The fact that Martial was available for about half of the above fee just two months ago before he signed a new contract illustrates the madness further. United didn’t need a striker so urgently in July as they do in September – Desperation and deep pockets make bad bedfellows.

The meteoric rise in transfer fees has also been mirrored in player’s wages. It took over a century of football before footballer’s earned weekly wages in the region of thousands of pounds a week. At some stage in the early 2000’s, the £100k/week barrier was broken. In the decade that’s followed, many players have tripled that figure – most recently (allegedly) Kevin De Bruyne, who left quietly out the back door from Chelsea 18 months ago, only to arrive back in England now for a €60million fee and a hefty paycheque. It’s a sad thing to admit, but these ridiculous figures have been a huge contributor to the gradual loss of loyalty in football. Every day the game becomes more of a business.

Transfer requests and statements from agents (who have been the petrol on this transfer-frenzy fire) are now as common in the Sports pages and match reports. The result of this is in the early stages of a season is often a squad of unsettled teammates who aren’t sure who’ll be sitting beside them in the dressing room next week. Just look at the case of West Brom, Southampton and Man United, who’ve respectively had to live without Saido Berahino, Victor Wanyama and David De Gea all season amid transfer speculation – how can any team prepare with distractions like this?

There are numerous solutions being touted to alleviate some of this lunacy. The first and most commonly suggested, is the shortening of the window. I would ‘Slam the window shut’ as Jim White might say, on August 1st. This would give teams ample time to tailor their squad, while also leaving a degree of time before the season starts for the squad to gel. It would also rid us of this ridiculous problem of players spending the first month of the season sitting on the fence, which helps neither club nor the player.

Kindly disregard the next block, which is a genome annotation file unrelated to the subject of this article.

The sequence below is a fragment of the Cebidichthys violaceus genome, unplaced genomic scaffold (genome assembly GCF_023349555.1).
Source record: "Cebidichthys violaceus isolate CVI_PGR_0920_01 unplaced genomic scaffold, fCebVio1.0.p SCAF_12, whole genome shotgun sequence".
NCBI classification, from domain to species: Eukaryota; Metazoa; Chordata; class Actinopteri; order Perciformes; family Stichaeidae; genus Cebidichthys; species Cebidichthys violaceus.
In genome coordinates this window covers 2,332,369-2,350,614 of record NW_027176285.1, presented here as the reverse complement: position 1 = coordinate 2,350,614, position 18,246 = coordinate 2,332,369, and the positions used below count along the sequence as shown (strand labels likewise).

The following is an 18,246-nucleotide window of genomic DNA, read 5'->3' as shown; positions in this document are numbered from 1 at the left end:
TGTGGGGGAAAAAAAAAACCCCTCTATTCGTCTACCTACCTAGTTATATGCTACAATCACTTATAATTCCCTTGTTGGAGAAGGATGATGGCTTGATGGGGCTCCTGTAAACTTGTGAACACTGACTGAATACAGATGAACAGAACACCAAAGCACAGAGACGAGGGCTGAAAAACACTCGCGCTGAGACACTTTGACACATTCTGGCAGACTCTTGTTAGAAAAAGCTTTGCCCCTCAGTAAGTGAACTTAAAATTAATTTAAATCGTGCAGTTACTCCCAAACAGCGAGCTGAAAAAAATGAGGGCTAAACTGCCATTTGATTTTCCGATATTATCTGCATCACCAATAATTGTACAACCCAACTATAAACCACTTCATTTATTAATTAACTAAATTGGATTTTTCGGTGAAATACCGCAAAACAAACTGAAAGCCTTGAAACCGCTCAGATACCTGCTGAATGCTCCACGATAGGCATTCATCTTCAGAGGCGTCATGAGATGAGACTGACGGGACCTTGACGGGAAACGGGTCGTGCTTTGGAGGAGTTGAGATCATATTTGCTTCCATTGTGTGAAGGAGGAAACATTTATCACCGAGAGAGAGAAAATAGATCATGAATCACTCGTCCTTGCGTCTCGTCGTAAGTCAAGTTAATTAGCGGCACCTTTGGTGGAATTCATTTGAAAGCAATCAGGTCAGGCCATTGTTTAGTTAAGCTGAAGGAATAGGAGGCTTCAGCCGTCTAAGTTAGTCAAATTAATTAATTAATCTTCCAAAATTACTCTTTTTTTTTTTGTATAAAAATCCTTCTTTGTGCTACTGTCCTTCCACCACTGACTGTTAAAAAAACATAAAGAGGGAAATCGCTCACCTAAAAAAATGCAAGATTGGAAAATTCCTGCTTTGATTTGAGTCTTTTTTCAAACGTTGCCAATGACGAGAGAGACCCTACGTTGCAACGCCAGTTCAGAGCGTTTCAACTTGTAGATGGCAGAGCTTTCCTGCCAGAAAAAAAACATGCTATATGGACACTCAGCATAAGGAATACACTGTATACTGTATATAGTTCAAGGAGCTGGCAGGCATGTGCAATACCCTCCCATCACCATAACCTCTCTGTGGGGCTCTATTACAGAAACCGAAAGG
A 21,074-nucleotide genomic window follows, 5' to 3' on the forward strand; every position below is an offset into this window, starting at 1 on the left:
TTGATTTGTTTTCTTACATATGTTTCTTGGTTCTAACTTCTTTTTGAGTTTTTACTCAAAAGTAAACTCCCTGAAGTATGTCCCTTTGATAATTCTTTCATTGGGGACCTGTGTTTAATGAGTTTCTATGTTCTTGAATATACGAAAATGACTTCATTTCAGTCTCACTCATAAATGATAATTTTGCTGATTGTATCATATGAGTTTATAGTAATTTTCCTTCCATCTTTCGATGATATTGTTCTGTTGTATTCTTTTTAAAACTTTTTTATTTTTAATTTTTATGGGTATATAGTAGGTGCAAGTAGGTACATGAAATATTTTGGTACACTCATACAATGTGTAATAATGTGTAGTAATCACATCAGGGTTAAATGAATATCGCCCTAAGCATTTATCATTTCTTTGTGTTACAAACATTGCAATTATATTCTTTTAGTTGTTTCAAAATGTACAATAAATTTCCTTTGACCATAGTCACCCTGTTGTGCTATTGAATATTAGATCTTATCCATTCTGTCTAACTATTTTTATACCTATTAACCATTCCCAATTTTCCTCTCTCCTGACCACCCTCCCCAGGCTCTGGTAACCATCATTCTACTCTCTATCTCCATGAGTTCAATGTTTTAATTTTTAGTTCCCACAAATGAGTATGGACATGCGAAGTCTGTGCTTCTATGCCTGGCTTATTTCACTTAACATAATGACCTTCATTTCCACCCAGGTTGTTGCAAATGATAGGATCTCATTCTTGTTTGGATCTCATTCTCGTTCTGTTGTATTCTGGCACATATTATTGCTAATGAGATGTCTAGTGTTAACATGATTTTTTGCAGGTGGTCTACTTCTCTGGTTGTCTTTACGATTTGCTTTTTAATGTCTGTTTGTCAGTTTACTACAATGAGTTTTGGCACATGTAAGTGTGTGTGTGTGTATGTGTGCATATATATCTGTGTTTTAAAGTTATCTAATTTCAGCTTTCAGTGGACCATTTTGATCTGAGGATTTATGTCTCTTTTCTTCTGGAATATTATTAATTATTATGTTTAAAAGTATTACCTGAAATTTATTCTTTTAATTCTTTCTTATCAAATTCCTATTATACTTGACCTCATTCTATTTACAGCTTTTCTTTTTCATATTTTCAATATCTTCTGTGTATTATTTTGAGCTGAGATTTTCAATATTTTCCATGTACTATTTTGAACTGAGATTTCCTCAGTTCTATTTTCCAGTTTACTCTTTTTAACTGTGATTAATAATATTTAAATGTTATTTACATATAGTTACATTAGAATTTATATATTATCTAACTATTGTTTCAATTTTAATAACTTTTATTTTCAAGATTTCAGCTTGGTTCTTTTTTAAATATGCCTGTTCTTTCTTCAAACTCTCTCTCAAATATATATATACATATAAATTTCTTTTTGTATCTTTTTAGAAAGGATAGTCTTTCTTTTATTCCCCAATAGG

The second chance I would make is a more drastic change – Players can only leave inside the last two years of their contract. Idealistic and unlikely? Yes, but very logical. At the current rate, contracts mean about as much as the paper they are written on. When the likes of United or Barcelona can roll up with a blank cheque, it doesn’t matter if the deal is 1, 5 or 10 years, the player is moving. If contracts were set to mean a little more, players, managers and even fans could feel a bit more at ease as to who is in it for the long haul.

So as another Silly season comes to an end, I; like many, will be refreshing Twitter all day, to see if Pato or Berahino has arrived at the Lane, or praying that Lloris or Vertonghen have remained there. But, like an increasing amount of fans, I’ll be relieved when it’s over!